In 1903 Thomas Edison made a 60-second film aptly titled “Electrocuting an Elephant.” The black and white film showcased the brutal electrocution of Topsy, an Asian elephant that could no longer be managed by her owners. Her entire life, Topsy was a circus elephant used as a mere prop for the entertainment of humans. Even in her death, Topsy was reduced to an object to be gawked at as she took her last breath. The film was watched by millions and continues to be in circulation today. Many gauge that Edison made the film to discredit a new form of electricity: alternating current. Yet, what the film ended up illuminating was the deep-rooted demand for the visual consumption of animals, specifically elephants.
The desire to watch elephants adorn our screens has only increased since. While we may no longer be seeing the electrocution of an elephant, popular culture continues. Used in stunts or as whole characters for commercials and movies, elephants are a common sight on our screens. For example, the viral scene from the movie “Bahubali 2: The Conclusion” showcased actor Prabhas climbing an elephant. So appreciated was the scene that the trend took over social media in India with various mahouts climbing their elephants “Bahubali style.” The West couldn’t stop itself from being enamored by stunts involving elephants. Rene Cassley, Instagram’s “elephant boy,” has repeatedly gone viral for doing tricks with elephants, such as making an elephant shoot a basketball shot.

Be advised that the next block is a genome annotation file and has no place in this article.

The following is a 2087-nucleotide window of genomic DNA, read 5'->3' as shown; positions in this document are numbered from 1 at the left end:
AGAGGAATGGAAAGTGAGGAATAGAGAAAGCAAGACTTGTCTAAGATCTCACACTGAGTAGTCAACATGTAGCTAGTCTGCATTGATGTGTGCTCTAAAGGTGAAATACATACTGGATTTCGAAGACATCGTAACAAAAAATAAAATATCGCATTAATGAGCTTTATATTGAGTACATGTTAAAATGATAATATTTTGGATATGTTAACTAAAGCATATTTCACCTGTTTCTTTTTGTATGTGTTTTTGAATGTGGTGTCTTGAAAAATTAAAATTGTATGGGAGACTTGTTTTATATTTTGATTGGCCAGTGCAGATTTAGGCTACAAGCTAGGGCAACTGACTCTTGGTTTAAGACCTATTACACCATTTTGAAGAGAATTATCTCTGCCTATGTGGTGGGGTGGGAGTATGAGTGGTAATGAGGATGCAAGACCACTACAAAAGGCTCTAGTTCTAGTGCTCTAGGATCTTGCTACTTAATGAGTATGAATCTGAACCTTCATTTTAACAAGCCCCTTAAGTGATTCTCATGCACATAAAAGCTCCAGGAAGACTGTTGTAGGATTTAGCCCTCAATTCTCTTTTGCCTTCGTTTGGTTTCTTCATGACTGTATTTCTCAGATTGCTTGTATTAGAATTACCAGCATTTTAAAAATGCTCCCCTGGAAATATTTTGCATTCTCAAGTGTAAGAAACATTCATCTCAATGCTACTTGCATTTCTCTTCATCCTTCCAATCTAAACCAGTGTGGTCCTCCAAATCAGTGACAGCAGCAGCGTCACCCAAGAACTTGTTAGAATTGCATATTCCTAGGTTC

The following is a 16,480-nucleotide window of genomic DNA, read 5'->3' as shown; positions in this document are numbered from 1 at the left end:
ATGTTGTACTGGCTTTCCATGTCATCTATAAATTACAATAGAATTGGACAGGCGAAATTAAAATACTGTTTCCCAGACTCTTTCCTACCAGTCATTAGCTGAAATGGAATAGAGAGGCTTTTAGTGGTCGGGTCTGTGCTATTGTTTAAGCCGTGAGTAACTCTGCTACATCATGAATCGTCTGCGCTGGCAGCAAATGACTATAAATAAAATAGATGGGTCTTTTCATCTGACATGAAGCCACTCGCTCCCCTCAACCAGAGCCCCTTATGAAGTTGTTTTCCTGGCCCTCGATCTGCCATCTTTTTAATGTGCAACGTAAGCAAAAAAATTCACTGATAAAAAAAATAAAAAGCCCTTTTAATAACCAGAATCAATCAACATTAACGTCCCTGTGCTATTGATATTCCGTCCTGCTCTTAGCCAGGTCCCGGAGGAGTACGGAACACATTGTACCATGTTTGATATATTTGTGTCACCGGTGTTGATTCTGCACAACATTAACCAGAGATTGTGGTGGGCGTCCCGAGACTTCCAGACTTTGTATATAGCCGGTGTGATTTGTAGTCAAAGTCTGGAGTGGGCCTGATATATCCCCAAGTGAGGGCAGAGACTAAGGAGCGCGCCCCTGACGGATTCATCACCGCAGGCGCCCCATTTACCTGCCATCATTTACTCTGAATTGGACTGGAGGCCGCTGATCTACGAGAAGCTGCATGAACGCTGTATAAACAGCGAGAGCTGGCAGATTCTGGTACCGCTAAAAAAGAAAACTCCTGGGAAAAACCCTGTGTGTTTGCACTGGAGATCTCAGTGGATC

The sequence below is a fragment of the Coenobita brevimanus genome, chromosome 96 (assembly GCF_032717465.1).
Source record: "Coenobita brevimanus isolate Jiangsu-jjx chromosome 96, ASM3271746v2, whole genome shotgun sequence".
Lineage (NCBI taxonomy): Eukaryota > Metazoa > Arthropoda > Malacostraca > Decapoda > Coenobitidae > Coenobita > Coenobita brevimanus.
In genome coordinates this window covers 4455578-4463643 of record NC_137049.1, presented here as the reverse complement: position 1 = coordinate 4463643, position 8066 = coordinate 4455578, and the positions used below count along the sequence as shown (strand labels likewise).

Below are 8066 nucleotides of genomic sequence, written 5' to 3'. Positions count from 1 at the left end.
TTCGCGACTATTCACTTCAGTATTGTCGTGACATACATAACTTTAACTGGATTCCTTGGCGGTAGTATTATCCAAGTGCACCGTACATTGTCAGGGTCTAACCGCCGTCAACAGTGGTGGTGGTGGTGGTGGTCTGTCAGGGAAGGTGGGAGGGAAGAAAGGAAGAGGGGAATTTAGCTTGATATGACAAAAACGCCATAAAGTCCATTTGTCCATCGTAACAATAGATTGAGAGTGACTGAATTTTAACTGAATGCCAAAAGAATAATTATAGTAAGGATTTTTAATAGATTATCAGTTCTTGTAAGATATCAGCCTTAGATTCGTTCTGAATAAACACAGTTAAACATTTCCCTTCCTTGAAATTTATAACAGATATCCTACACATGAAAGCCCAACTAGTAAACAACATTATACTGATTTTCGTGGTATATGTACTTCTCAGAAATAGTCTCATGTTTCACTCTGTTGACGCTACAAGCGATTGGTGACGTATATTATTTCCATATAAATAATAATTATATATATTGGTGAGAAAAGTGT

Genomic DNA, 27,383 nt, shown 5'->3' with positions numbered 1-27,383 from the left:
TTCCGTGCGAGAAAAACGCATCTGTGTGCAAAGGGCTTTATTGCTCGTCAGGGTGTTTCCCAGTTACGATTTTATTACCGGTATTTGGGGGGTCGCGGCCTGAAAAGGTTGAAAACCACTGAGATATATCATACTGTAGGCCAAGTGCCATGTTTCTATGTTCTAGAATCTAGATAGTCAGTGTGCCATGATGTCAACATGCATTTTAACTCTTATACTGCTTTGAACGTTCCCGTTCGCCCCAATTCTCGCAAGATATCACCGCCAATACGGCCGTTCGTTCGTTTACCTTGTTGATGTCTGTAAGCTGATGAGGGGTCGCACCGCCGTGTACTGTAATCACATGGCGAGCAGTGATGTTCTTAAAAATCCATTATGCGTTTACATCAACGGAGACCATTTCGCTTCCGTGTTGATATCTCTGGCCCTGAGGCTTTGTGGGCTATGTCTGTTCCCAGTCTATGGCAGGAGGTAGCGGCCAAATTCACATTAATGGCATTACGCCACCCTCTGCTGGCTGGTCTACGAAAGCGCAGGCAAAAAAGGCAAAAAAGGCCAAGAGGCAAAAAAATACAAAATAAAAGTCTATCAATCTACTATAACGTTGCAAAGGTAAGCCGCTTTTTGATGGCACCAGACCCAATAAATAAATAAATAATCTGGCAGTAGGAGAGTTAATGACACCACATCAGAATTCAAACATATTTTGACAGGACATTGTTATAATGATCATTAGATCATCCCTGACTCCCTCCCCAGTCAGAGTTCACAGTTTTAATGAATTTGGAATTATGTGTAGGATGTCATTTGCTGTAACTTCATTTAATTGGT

Human-animal interface pertaining to the domain of cinema and pop culture poses various questions for wildlife conservationists. The primary question is about the physical well-being of the animal being utilized to create content. Secondly, the larger ecologically damaging discourse created by treating animals as props. At their core, any wild animal does not belong in the entertainment industry to be trained and utilized for entertainment.
Before the start of every film, audiences are assured that “no animal was harmed in the making of this film.” In fact, numerous laws do exist worldwide that ensure no animal is abused while filming. The Supreme Court of India ruled that any film utilizing animals must get approval from the Animal Welfare Board of India (AWBI). An apex court in Mumbai upheld the judgment, declaring AWBI the authority to issue clearance certificates for any such films, TV shows, commercials, etc.
However, the reality of abuse endured by animals to be filmed is more nuanced than we might think. While abuse might not occur on the sets of a film, an elephant still undergoes brutal training and torture prior to filming. Like elephants are captive in the abusive tourism industry, elephants in the entertainment industry are also poached as calves. They are made to undergo a brutal process of initiation called “phajaan” where an elephant’s wild spirit is broken through repeated whips of a bullhook. Once willing to obey its master, an elephant is then taught to cease being wild and be obedient, perform tricks and henceforth be useful in filming.